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Cutting gear racks on a vertical mill

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  • Cutting gear racks on a vertical mill

    Has anybody ever cut their own gear racks on a vertical milling machine? The quill travel on my machine is only 3", but the head moves up and down, so with some careful measuring the head could probably be raised/lowered incrementally to cut longer racks. I have a complete set of gear cutters 24DP. and have cut many gears but never a rack. I have purchased lengths of rack (they aren't horribly expensive) but I'm curious as to whether anyone has made their own.---Brian
    Brian Rupnow

  • #2
    I have made a 4' rack but in all honesty it came out a bit rough, I cut 6 teeth them asked a bit of commercial rack as an index by clamping on top and advancing the rack one tooth at a time, it worked but my cutter was not brilliant.
    I toyed with making racks on the lathe, imagine a rack then make it a round bar, ir was actually quite promising, it was easier to make the tool. The pinion was very like a rack worm if that makes sense, internal radius was the bar radius, I was making an arbour press so the rack was the ram at 2" diameter
    If I had a suitable head I'd try the mill again, I need a 90 degree drive or horizontal head.
    Mark

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    • #3
      I've thought about making a right angle head like Chuck Fellows did to convert my vertical mill to a horizontal mill for "one of" projects like racks, but for the work involved, it is far cheaper to buy rack commercially as I need it.
      Brian Rupnow

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      • #4
        A rack tooth form is not an involute. I would make or have made an end mill of the appropriate shape and mill with the vertical head.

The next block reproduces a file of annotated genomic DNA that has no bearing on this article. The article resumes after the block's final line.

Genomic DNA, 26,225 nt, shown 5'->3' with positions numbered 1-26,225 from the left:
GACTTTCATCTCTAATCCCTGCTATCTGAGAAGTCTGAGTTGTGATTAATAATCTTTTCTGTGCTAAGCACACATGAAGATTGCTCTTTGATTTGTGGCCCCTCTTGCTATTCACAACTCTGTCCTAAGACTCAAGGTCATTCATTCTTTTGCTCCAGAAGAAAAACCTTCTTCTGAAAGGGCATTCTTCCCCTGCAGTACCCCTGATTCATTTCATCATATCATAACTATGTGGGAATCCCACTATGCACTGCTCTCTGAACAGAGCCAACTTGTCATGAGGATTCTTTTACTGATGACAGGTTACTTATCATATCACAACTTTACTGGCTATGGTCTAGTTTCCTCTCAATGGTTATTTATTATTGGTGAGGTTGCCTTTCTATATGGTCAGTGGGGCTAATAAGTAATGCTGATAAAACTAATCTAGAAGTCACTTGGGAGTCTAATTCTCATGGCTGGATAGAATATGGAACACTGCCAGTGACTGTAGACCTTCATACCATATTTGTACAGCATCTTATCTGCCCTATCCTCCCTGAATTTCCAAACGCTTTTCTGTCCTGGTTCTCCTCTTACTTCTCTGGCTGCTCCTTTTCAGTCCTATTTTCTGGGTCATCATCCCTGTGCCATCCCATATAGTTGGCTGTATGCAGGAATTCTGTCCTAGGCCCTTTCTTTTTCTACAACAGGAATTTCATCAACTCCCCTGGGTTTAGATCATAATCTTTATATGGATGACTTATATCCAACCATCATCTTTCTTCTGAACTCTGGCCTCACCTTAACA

Jim H.

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        • #5
          Jim--On the set of gear cutters I have, the largest cutter goes from 137 teeth to rack. The larger a gear gets in diameter, the less involute there is to the toothform. You are right. However, the gear cutters take that into account. That is why you can't cut all different gear diameters with one cutter.
          Brian Rupnow

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          • #6
            I fully understand that. Take a look at a true gear hob however, it will cut all tooth counts and is not involute form. Take a look in Machinery's Handbook at the basic rack of the full depth involute system. It is straight sided.

            Even if it required a modified shape, it still would be much simpler to produce an end mill of the appropriate form to cut a rack on a vertical milling machine than to modify a vertical milling machine to use an involute cutter to produce what would be an imperfect rack in the end.
            Jim H.

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            • #7
              If nothing else, grind a one fluted cutter (easiest in home scenario) with the proper angle and mill your keyway like you would mill most anything on the machine.

              Just see what material you cut, as for example cold rolled will end up as a banana after cutting the rack.
              Amount of experience is in direct proportion to the value of broken equipment.

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              • #8
                I'm not talking about a keyway. I am talking about a gear rack.---Different thing altogether. I already have a full set of gear cutters. The only limitation on using my largest cutter to make a rack is the limited (3") travel of the quill in my vertical mill.